In April 2018, the England and Wales Cricket Board (ECB) announced plans to create a new, family-friendly form of limited overs cricket: The Hundred. Due to commence this summer, The Hundred is an innovative new format of the sport in line with the Twenty20 format, introduced in 2005. Like its counterpart, The Hundred has been both welcomed and derided. The ECB, and several cricketers – including England Test captain Joe Root – have embraced the format, which is primarily aimed at “women and kids”. However, some fear this new format will undermine the County Championship, followed by cricket’s typically middle-aged, male fanbase.
So, what is The Hundred? Simply, it’s a condensed form of the sport which gives both teams an innings of 100 balls to score as many runs as possible. Each innings starts with a 25-ball powerplay, which sees the bowling side limited to just two outfielders. This encourages batters to go for big hits over defensive play, providing a more invigorating spectacle to audiences. Additionally, the limited overs format means that it is much shorter than traditional first-class cricket – games take two-and-a-half hours, rather than two-and-a-half days.
While the concept has proven unpopular among current cricket fans, the ECB believe it has the potential to convert casual fans
Outside of the laws, The Hundred is much more Americanised in its marketing. Teams are selected through a draft format, with teams picking three England internationals each, and assigning players to a dedicated wage structure, which sees players earn anything between £25-125k. Like the NHL, NFL or NBA drafts, this was televised prior to the tournament and is considered a key part of the marketing: Barney Ronay of the Guardian called it “an engaging piece of contrived TV theatre.”
While the concept has proven unpopular among current cricket fans, the ECB believe it has the potential to convert “casual fans” into loyal supporters. The shortened format means simpler scheduling for terrestrial broadcasters, dragging the sport away from the pay-to-watch middle-class gatekeeping implemented by subscription-based broadcasters like Sky or BT.
BBC Sport’s Stephen Lyle claimed the broadcaster was interested in obtaining rights to televise The Hundred because “it’s quicker”, allowing for easy scheduling alongside repeats of Pointless and Cash in the Attic. However, it’s not just free-to-air content that makes The Hundred more accessible than other forms; cheap tickets could bring in new audiences, with tickets for 6-15-year-olds priced at £5 apiece. This underscores the ECB’s marketing of the competition to “mums and kids”, with marketers having conducted focus groups with sites such as Mumsnet when conceptualising the format.
Long-time cricket fans have responded negatively to the proposition of this new format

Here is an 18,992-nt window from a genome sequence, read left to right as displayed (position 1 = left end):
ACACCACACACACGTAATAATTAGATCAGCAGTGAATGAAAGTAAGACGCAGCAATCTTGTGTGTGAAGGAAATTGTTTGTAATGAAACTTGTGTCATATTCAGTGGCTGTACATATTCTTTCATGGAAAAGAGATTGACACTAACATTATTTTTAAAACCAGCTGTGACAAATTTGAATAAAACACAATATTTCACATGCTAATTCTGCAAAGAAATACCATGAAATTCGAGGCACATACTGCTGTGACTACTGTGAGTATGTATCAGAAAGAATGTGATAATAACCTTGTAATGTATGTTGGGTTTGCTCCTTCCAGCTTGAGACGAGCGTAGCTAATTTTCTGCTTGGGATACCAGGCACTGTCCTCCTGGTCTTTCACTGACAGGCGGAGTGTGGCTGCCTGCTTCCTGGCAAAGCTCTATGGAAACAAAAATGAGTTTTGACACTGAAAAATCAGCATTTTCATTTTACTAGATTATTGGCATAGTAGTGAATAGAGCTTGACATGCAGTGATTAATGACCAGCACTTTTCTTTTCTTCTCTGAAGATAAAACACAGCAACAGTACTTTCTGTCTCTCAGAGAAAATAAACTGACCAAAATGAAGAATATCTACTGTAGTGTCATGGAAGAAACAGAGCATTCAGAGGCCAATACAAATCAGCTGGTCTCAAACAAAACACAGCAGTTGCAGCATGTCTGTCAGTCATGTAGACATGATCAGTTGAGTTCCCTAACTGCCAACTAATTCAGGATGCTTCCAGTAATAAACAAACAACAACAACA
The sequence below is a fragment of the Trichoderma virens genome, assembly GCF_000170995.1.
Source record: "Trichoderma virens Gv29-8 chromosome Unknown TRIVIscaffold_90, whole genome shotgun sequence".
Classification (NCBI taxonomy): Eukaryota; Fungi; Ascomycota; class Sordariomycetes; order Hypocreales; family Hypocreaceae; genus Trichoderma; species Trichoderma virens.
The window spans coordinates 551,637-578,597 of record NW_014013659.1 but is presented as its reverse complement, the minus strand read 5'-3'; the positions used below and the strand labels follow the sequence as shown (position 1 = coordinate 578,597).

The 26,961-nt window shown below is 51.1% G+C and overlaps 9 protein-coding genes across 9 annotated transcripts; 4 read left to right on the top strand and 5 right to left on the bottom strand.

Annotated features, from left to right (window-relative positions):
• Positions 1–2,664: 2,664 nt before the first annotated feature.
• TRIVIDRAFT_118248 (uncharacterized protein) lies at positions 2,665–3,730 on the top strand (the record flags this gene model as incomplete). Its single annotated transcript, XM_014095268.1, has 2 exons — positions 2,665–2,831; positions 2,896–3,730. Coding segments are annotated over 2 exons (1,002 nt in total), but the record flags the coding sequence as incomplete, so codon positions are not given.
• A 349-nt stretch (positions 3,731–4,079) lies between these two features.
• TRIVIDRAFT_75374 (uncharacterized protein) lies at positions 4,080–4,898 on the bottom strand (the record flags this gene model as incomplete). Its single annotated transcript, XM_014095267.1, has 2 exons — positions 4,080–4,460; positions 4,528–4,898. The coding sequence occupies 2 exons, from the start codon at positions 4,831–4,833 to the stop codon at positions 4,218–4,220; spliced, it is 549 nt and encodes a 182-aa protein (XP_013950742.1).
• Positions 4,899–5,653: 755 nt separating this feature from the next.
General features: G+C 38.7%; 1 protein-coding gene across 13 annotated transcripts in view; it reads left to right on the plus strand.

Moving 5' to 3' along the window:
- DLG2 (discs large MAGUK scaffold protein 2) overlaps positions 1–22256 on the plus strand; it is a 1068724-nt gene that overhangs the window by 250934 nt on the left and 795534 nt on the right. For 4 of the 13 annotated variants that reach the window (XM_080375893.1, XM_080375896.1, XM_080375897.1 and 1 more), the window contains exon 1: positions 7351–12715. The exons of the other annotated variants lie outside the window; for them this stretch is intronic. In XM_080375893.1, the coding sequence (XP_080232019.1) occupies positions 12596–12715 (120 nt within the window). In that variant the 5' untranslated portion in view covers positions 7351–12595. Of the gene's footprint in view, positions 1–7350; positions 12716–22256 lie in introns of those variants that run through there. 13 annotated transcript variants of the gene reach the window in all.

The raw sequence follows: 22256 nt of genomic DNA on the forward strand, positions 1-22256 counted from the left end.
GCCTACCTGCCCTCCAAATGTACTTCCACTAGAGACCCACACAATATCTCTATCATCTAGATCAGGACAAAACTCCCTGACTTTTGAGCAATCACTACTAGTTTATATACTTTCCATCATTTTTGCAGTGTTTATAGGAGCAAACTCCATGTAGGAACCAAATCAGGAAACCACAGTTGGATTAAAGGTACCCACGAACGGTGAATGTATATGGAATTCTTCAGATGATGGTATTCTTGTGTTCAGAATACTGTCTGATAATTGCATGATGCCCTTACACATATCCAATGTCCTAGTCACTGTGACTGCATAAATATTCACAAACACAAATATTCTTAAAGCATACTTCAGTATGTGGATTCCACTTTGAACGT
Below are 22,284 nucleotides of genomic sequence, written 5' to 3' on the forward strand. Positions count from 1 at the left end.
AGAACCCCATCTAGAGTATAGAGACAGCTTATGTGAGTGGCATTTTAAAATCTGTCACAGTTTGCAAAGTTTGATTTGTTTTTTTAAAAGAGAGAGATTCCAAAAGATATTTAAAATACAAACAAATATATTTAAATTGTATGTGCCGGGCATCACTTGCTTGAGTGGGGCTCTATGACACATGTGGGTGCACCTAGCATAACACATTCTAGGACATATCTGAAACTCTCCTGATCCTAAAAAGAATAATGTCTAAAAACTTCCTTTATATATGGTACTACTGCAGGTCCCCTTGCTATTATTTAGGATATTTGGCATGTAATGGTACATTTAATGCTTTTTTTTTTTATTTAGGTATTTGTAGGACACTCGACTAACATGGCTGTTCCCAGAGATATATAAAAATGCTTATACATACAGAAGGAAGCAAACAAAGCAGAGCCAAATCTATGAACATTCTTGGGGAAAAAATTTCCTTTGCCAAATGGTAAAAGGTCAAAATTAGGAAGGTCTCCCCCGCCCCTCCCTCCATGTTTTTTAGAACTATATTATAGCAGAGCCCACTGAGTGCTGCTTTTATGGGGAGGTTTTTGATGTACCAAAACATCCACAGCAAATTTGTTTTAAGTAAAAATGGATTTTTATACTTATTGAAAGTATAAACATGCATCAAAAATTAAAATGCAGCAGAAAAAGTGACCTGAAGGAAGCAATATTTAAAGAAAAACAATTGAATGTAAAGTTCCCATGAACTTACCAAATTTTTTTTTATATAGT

However, many worry that The Hundred could risk the integrity of the established County Championships. The integration of Counties into set teams, such as the combination of the Worcestershire and Warwickshire clubs into “Birmingham Phoenix”, takes players and resources away from the traditional game, which could disrupt the county cricket season. Consequently, long-time cricket fans have responded negatively to the proposition of this new format: Twitter accounts such as “Oppose the Hundred” have been set up, while a poll by magazine The Cricketer found that 84% of cricket fans oppose The Hundred.
This opposition is, in part, because there is already an established limited-over cricket competition: the Twenty20 Blast. It’s arguable that the ECB might have been better off remarketing this format, rather than creating an entirely new game and risk losing its loyal fanbase.
The competition’s organisers have also found it impossible to compete with the IPL in attracting players. When approached by the ECB, India captain Virat Kohli dismissed the competition, claiming he didn’t want to be a “testing sort of a cricketer”.
What might fall flat is the marketing, which is clearly designed to reject the long-held belief that cricket is slow and boring
Overall, reduced prices, terrestrial broadcasting and promotion of the women’s game imply this isn’t so much a cash grab as a genuine attempt to remarket the game to new audiences. This is absolutely necessary for the sport; as the Financial Times reported, the average age of a cricket fan is 50, with just 5% of children listing cricket in their top two favourite sports. Plus, the format is significantly simpler for the Average Karen to understand, which is what the ECB seem to be going for.
What might fall flat is the marketing, which is clearly designed to reject the long-held belief that cricket is slow and boring. One writer ridiculed the team names – which include the speedy “Northern Superchargers” and roaring “Trent Rockets” – as “conjured from the imagination of a character from Mad Men.” The lady doth protest too much, methinks.
Cricket needs to change if it’s going to hit the mainstream, and creating a format that promotes the women’s game, is significantly simpler for people to understand, and pleases fee-free broadcasters is a step in the right direction. However, it’s hard to shake the notion that this is all a bit silly – especially if the ECB inadvertently sacrifices the first-class Counties game because of these shenanigans. Either way, it’s going to be worth keeping an eye on.